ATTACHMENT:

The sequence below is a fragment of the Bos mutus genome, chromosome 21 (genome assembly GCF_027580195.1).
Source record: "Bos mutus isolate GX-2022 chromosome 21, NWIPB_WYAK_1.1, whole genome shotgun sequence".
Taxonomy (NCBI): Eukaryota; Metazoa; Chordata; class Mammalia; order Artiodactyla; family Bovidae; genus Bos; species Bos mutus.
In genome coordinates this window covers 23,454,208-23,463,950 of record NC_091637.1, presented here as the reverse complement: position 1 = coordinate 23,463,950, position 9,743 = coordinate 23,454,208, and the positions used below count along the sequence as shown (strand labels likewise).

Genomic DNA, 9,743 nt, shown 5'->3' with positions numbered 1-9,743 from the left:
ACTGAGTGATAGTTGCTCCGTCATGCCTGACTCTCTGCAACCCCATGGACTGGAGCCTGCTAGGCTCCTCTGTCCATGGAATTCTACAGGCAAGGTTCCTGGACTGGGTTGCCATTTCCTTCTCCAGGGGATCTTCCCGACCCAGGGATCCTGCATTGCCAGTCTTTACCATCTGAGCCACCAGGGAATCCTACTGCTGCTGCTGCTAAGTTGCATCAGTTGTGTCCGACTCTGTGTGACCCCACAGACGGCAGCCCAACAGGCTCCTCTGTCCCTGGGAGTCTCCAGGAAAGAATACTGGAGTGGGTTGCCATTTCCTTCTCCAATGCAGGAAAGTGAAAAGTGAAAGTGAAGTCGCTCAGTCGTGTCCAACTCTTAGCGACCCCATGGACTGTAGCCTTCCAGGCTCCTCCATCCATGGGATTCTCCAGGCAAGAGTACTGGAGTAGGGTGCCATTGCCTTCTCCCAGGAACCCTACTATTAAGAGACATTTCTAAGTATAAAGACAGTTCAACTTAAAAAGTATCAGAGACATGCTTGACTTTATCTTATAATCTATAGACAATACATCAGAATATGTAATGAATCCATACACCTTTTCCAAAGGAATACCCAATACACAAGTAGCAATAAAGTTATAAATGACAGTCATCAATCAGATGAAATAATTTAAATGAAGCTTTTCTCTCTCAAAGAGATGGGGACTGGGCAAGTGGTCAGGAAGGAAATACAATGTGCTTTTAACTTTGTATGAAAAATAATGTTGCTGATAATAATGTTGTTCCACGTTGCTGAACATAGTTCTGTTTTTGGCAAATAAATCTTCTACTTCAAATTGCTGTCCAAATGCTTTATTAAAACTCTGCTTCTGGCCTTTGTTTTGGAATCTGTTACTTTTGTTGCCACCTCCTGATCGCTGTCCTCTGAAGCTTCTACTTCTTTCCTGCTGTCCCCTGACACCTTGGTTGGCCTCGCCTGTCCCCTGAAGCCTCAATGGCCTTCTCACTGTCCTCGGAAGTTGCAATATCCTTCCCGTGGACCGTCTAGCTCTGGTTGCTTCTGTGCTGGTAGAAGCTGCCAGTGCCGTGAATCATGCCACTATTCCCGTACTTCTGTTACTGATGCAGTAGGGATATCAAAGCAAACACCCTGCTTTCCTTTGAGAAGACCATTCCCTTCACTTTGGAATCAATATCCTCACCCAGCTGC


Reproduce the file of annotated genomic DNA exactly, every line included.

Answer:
The sequence below is a fragment of the Bos mutus genome, chromosome 21 (genome assembly GCF_027580195.1).
Source record: "Bos mutus isolate GX-2022 chromosome 21, NWIPB_WYAK_1.1, whole genome shotgun sequence".
Taxonomy (NCBI): Eukaryota; Metazoa; Chordata; class Mammalia; order Artiodactyla; family Bovidae; genus Bos; species Bos mutus.
In genome coordinates this window covers 23,454,208-23,463,950 of record NC_091637.1, presented here as the reverse complement: position 1 = coordinate 23,463,950, position 9,743 = coordinate 23,454,208, and the positions used below count along the sequence as shown (strand labels likewise).

Genomic DNA, 9,743 nt, shown 5'->3' with positions numbered 1-9,743 from the left:
ACTGAGTGATAGTTGCTCCGTCATGCCTGACTCTCTGCAACCCCATGGACTGGAGCCTGCTAGGCTCCTCTGTCCATGGAATTCTACAGGCAAGGTTCCTGGACTGGGTTGCCATTTCCTTCTCCAGGGGATCTTCCCGACCCAGGGATCCTGCATTGCCAGTCTTTACCATCTGAGCCACCAGGGAATCCTACTGCTGCTGCTGCTAAGTTGCATCAGTTGTGTCCGACTCTGTGTGACCCCACAGACGGCAGCCCAACAGGCTCCTCTGTCCCTGGGAGTCTCCAGGAAAGAATACTGGAGTGGGTTGCCATTTCCTTCTCCAATGCAGGAAAGTGAAAAGTGAAAGTGAAGTCGCTCAGTCGTGTCCAACTCTTAGCGACCCCATGGACTGTAGCCTTCCAGGCTCCTCCATCCATGGGATTCTCCAGGCAAGAGTACTGGAGTAGGGTGCCATTGCCTTCTCCCAGGAACCCTACTATTAAGAGACATTTCTAAGTATAAAGACAGTTCAACTTAAAAAGTATCAGAGACATGCTTGACTTTATCTTATAATCTATAGACAATACATCAGAATATGTAATGAATCCATACACCTTTTCCAAAGGAATACCCAATACACAAGTAGCAATAAAGTTATAAATGACAGTCATCAATCAGATGAAATAATTTAAATGAAGCTTTTCTCTCTCAAAGAGATGGGGACTGGGCAAGTGGTCAGGAAGGAAATACAATGTGCTTTTAACTTTGTATGAAAAATAATGTTGCTGATAATAATGTTGTTCCACGTTGCTGAACATAGTTCTGTTTTTGGCAAATAAATCTTCTACTTCAAATTGCTGTCCAAATGCTTTATTAAAACTCTGCTTCTGGCCTTTGTTTTGGAATCTGTTACTTTTGTTGCCACCTCCTGATCGCTGTCCTCTGAAGCTTCTACTTCTTTCCTGCTGTCCCCTGACACCTTGGTTGGCCTCGCCTGTCCCCTGAAGCCTCAATGGCCTTCTCACTGTCCTCGGAAGTTGCAATATCCTTCCCGTGGACCGTCTAGCTCTGGTTGCTTCTGTGCTGGTAGAAGCTGCCAGTGCCGTGAATCATGCCACTATTCCCGTACTTCTGTTACTGATGCAGTAGGGATATCAAAGCAAACACCCTGCTTTCCTTTGAGAAGACCATTCCCTTCACTTTGGAATCAATATCCTCACCCAGCTGC